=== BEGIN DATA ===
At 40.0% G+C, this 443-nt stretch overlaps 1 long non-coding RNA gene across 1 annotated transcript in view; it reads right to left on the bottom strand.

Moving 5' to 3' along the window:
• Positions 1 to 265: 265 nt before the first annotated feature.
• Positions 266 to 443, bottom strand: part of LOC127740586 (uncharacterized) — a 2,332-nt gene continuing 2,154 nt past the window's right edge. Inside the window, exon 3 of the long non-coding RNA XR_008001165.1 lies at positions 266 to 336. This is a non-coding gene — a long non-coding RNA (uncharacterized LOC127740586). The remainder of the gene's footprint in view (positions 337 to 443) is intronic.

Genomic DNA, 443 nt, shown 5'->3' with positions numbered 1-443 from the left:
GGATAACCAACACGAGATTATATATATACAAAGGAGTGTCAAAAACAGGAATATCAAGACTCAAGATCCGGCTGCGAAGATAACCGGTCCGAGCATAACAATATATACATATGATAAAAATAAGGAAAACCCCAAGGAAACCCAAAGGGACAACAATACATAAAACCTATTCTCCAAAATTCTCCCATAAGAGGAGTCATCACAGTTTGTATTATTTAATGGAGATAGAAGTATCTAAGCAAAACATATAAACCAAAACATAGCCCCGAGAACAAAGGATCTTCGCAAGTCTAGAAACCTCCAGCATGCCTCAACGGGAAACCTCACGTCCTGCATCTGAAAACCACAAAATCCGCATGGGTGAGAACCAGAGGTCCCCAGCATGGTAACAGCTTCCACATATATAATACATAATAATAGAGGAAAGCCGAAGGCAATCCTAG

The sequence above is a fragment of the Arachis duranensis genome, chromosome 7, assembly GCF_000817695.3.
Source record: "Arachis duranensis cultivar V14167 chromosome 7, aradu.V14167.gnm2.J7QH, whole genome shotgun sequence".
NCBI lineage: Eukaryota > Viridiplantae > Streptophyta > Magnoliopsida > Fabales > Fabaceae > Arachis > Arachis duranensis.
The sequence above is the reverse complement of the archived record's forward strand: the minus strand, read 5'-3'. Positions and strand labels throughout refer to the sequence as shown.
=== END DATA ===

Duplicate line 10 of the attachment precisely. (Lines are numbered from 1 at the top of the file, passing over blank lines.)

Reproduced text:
The sequence above is the reverse complement of the archived record's forward strand: the minus strand, read 5'-3'. Positions and strand labels throughout refer to the sequence as shown.